Microsoft is set to make Windows Server 2019 generally available in the second half of the year 2018, opening up access to its preview build through its Insiders program now and targeting data centers with new features to handle hybrid cloud setups and hyperconverged infrastructure.
What’s in Windows Server 2019?
First of all, Microsoft is positioning the integration with Azure by way of Project Honolulu as a better way for managing hybrid cloud scenarios, plus easy integration with services like disaster recovery, Azure Backup, and file sync.
According to Microsoft as well as hybrid, customers drew attention to three other areas of interest in particular (generally in line with wider cloud trends) – these are security, application platform, and hyperconverged infrastructure. For security, Windows 2018 will introduce Linux VM support to the virtual machine fabric protection feature Shielded VMs that first appeared in Server 16, plus improvements to VMConnect, which allows you to connect local resources to VMs. Windows Defender Advanced Threat Protection will also be embedded in the latest iteration to detect and guard against exploits at the OS level.
Windows Server 2019 Features –
The next version of Windows Server also adds new security features and enhances support for containers and Linux.
- Enterprise-grade hyperconverged infrastructure (HCI)
With the release of Windows Server 2019, Microsoft rolls up three years of updates for its HCI platform. That’s because the gradual upgrade schedule Microsoft now uses includes what it calls Semi-Annual Channel releases – incremental upgrades as they become available. Then every couple of years it creates a major release called the Long-Term Servicing Channel (LTSC) version that includes the upgrades from the preceding Semi-Annual Channel releases.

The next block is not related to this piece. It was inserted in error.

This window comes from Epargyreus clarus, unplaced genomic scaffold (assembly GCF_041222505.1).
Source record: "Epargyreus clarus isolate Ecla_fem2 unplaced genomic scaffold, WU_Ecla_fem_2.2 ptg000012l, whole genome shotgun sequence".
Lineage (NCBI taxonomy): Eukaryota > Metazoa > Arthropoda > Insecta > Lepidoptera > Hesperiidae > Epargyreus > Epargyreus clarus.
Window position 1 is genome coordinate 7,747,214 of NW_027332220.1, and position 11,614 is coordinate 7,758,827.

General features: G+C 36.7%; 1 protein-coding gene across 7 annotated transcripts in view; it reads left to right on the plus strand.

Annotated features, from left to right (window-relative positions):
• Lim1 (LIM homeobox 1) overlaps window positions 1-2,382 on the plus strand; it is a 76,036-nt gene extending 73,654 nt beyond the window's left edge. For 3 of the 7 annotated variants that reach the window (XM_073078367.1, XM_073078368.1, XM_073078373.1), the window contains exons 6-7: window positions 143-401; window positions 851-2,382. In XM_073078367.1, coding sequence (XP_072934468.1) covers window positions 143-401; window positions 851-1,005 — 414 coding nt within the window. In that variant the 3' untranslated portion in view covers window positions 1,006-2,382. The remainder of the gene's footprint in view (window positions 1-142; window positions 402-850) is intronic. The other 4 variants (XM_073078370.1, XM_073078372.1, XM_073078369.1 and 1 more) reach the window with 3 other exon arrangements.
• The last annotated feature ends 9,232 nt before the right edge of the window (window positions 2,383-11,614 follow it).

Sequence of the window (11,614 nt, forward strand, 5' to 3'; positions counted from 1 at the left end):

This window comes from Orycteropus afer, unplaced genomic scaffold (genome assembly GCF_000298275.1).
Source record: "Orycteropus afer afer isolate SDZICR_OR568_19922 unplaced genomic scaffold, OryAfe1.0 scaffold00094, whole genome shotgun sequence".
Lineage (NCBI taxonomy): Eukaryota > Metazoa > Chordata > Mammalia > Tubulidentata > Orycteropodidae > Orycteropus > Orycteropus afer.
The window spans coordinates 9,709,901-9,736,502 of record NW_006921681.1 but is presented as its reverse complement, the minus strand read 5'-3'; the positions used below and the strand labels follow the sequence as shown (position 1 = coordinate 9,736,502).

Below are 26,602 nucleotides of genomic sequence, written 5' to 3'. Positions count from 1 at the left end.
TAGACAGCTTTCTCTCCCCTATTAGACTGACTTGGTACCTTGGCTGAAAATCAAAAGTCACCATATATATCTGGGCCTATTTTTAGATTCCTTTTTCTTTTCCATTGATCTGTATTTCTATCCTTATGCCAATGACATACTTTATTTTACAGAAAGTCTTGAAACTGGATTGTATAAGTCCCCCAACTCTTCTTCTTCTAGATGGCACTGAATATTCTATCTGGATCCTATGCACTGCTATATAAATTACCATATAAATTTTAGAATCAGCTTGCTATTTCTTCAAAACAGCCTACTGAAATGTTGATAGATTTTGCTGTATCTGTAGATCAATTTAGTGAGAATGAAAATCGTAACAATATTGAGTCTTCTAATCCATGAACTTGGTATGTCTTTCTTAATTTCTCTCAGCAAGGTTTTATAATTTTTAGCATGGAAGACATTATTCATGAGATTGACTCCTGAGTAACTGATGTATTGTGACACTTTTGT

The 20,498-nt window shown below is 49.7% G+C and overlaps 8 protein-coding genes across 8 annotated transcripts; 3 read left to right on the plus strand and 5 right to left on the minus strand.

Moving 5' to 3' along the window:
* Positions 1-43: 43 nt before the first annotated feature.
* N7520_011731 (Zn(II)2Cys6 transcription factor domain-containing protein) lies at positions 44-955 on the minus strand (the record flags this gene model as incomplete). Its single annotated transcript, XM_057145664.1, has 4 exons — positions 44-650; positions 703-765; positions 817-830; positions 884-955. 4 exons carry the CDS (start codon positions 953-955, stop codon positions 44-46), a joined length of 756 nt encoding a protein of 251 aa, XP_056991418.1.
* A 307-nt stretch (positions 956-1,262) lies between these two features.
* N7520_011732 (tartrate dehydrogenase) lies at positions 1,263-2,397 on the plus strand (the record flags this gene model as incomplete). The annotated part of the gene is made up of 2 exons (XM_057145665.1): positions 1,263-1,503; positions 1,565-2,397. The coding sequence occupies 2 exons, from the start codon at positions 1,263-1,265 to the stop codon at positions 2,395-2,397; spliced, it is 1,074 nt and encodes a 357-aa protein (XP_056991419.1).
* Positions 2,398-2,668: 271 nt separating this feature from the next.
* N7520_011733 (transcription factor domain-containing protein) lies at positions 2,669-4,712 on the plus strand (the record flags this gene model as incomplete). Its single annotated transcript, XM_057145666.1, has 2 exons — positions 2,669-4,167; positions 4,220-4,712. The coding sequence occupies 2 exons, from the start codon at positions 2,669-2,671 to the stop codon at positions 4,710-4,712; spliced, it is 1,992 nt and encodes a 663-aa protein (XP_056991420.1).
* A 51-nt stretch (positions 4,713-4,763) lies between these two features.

The LTSC Windows Server 2019 is due out this fall, and is now available to members of Microsoft’s Insider program.
While the fundamental components of HCI (compute, storage and networking) have been improved with the Semi-Annual Channel releases, for organizations building datacenters and high-scale software defined platforms, Windows Server 2019 is a significant release for the software-defined datacenter.
With the latest release, HCI is provided on top of a set of components that are bundled in with the server license. This means a backbone of servers running HyperV to enable dynamic increase or decrease of capacity for workloads without downtime. (For more on Microsoft HCI go here.)
- Extending your Clusters with Cluster Sets
“Cluster Sets” is the new cloud scale-out technology in this Preview release that increases cluster node count in a single SDDC (Software-Defined Data Center) cloud by orders of magnitude. A Cluster Set is a loosely-coupled grouping of multiple Failover Clusters: compute, storage or hyper-converged. Cluster Sets technology enables virtual machine fluidity across member clusters within a Cluster Set and a unified storage namespace across the “set” in support of virtual machine fluidity. While preserving existing Failover Cluster management experiences on member clusters, a Cluster Set instance additionally offers key use cases around lifecycle management of a Cluster Set at the aggregate.
- GUI for Windows Server 2019
A surprise for many enterprises that started to roll-out the Semi-Annual Channel versions of Windows Server 2016 was the lack of a GUI for those releases. The Semi-Annual Channel releases only supported ServerCore (and Nano) GUI-less configurations. With the LTSC release of Windows Server 2019, IT Pros will once again get their desktop GUI of Windows Server in addition to the GUI-less ServerCore and Nano releases.
- Project Honolulu
With the release of Windows Server 2019, Microsoft will formally release their Project Honolulu server management tool. Project Honolulu is a central console that allows IT pros to easily manage GUI and GUI-less Windows 2019, 2016 and 2012R2 servers in their environments.
Early adopters have found the simplicity of management that Project Honolulu provides by rolling up common tasks such as performance monitoring (PerfMon), server configuration and settings tasks, and the management of Windows Services that run on server systems. This makes these tasks easier for administrators to manage on a mix of servers in their environment.
- Failover Cluster removing use of NTLM authentication